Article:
Objective: To determine epidemiology and risk factors for nosocomial infections in intensive care unit (ICU). DESIGN. Prospective incidence survey.
Setting: An adult general ICU in a university hospital in western Turkey.
Patients: All patients who stayed more than 48 h in ICU during a 2-year period (2000-2001).
Measurements and results: The study included 434 patients (7394 patient-days). A total of 225 infections were identified in 113 patients (26%). The incidence and infection rates were 56.8 in 1000-patient days and 51.8%, respectively. The infections were pneumonia (40.9%), bloodstream (30.2%), urinary tract (23.6%) and surgical site infections (5.3%). Pseudomonas aeruginosa (22.6%), methicillin-resistant Staphylococcus aureus (22.2%) and Acinetobacter spp. (11.9%) were frequently isolated micro-organisms. Median length of stay with nosocomial infection and without were 13 days (Interquartile range, IQR, 20) and 2 days (IQR, 2), respectively ( P<0.0001). In logistic regression analysis, mechanical ventilation [odds ratio (OR): 16.35; 95% confidence interval (CI): 8.26-32.34; P<0.0001), coma (OR: 15.04; 95% CI: 3.41-66.33; P=0.0003), trauma (OR: 10.27; 95% CI: 2.34-45.01; P=0.002), nasogastric tube (OR: 2.94; 95% CI: 1.47-5.90; P=0.002), tracheotomy (OR: 5.77; 95% CI: 1.10-30.20; P=0.04) and APACHE II scores 10-19 (OR: 10.80; 95% CI: 1.10-106.01; P=0.04) were found to be significant risk factors for nosocomial infection. Rate of nosocomial infection increased with the number of risk factors (P<0.0001). Mortality rates were higher in infected patients than in non-infected patients (60.9 vs 22.1%; P<0.0001).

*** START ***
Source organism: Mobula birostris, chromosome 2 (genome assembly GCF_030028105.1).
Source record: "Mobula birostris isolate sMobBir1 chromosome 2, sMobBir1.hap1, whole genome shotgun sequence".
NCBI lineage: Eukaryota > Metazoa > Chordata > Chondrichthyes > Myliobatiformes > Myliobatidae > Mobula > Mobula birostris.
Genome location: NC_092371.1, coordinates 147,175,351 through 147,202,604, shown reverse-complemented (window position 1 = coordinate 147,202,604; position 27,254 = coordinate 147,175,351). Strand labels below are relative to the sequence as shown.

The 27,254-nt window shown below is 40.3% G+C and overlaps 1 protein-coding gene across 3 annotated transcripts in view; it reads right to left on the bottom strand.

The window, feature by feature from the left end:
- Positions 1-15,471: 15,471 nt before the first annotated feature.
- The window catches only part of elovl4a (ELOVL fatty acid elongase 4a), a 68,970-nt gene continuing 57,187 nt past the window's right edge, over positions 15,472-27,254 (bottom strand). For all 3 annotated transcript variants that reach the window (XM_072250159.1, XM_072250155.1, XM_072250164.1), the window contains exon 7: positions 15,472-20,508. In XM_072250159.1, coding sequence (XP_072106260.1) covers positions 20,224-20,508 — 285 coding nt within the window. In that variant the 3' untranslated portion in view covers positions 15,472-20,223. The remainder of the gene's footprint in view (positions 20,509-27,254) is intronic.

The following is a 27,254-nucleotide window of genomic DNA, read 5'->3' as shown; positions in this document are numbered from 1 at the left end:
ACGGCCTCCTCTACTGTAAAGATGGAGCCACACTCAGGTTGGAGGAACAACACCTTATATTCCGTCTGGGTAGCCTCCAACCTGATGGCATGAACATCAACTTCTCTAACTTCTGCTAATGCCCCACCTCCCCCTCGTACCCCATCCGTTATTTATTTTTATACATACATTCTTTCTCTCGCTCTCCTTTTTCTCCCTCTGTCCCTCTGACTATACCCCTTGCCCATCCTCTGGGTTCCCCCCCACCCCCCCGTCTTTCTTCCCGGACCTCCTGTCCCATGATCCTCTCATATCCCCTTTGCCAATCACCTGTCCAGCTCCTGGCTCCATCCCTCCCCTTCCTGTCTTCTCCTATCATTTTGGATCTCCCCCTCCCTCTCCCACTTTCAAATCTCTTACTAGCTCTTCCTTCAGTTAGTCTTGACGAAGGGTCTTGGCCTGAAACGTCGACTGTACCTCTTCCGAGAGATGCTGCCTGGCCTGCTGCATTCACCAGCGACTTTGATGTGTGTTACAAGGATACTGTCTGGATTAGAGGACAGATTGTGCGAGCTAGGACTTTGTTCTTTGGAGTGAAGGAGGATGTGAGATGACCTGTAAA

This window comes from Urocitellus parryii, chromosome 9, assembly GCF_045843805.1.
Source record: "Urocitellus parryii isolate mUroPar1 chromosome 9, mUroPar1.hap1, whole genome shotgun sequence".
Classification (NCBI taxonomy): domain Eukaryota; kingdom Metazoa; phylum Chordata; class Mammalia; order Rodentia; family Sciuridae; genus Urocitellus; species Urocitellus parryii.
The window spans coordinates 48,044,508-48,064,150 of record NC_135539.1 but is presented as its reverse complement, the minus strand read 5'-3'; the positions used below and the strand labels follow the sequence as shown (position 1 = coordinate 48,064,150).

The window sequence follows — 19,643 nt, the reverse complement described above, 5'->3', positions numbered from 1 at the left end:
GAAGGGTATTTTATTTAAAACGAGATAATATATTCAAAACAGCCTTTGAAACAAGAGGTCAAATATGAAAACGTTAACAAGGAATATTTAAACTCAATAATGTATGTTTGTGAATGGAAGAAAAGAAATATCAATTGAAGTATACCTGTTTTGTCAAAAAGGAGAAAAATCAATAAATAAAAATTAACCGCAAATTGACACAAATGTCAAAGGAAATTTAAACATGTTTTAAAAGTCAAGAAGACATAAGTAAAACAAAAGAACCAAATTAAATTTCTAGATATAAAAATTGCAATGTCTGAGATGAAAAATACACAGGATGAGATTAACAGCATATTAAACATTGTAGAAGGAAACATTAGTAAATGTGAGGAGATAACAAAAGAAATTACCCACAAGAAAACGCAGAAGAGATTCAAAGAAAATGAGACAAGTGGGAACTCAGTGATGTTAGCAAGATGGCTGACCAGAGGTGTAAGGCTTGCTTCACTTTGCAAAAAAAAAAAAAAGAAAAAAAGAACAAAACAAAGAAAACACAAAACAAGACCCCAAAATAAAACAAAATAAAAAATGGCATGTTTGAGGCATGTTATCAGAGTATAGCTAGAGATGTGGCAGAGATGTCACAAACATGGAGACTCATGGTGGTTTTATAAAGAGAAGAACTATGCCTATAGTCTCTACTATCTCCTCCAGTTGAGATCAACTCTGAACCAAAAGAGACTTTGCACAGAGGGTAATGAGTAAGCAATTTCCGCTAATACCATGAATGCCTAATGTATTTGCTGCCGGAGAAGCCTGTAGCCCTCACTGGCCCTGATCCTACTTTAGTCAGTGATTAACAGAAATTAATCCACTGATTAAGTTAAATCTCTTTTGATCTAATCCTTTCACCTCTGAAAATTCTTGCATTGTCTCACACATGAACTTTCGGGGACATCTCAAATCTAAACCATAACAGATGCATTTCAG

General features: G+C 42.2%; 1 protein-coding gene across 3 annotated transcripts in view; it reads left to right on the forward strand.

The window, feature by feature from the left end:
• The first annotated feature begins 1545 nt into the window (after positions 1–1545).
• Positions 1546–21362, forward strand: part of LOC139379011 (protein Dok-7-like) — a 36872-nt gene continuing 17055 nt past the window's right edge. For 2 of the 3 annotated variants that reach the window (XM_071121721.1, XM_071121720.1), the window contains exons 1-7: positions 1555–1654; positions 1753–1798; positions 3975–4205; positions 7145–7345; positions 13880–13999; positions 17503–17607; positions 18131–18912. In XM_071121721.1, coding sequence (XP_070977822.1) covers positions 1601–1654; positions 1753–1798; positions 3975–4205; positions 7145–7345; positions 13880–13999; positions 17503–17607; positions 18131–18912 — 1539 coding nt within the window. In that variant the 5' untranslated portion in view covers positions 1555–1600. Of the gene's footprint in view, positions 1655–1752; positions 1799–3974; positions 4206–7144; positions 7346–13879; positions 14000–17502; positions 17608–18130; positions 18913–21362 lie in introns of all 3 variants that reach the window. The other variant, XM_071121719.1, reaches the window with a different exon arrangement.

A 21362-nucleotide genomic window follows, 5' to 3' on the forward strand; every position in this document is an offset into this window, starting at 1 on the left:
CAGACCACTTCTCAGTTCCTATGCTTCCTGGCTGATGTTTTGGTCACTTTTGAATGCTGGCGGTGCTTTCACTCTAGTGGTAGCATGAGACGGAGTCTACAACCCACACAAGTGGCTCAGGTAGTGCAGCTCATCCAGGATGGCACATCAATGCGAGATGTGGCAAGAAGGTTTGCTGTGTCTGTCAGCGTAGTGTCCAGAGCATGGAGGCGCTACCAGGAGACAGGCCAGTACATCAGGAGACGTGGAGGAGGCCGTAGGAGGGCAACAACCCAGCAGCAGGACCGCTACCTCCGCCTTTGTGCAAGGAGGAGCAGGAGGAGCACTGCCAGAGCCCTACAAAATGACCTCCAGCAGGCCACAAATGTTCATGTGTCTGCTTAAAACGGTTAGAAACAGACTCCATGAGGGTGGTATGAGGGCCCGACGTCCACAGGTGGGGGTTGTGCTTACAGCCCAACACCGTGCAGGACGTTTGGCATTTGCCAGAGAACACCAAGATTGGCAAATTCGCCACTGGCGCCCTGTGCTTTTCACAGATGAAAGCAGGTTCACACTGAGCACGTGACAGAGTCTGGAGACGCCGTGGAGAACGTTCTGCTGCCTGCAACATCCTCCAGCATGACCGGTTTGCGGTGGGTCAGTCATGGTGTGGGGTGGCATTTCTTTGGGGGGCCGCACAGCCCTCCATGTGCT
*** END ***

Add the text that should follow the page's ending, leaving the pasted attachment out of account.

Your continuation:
Conclusion: These data suggest that, in addition to underlying clinical conditions, some invasive procedures can be independent risk factors for nosocomial infection in ICU.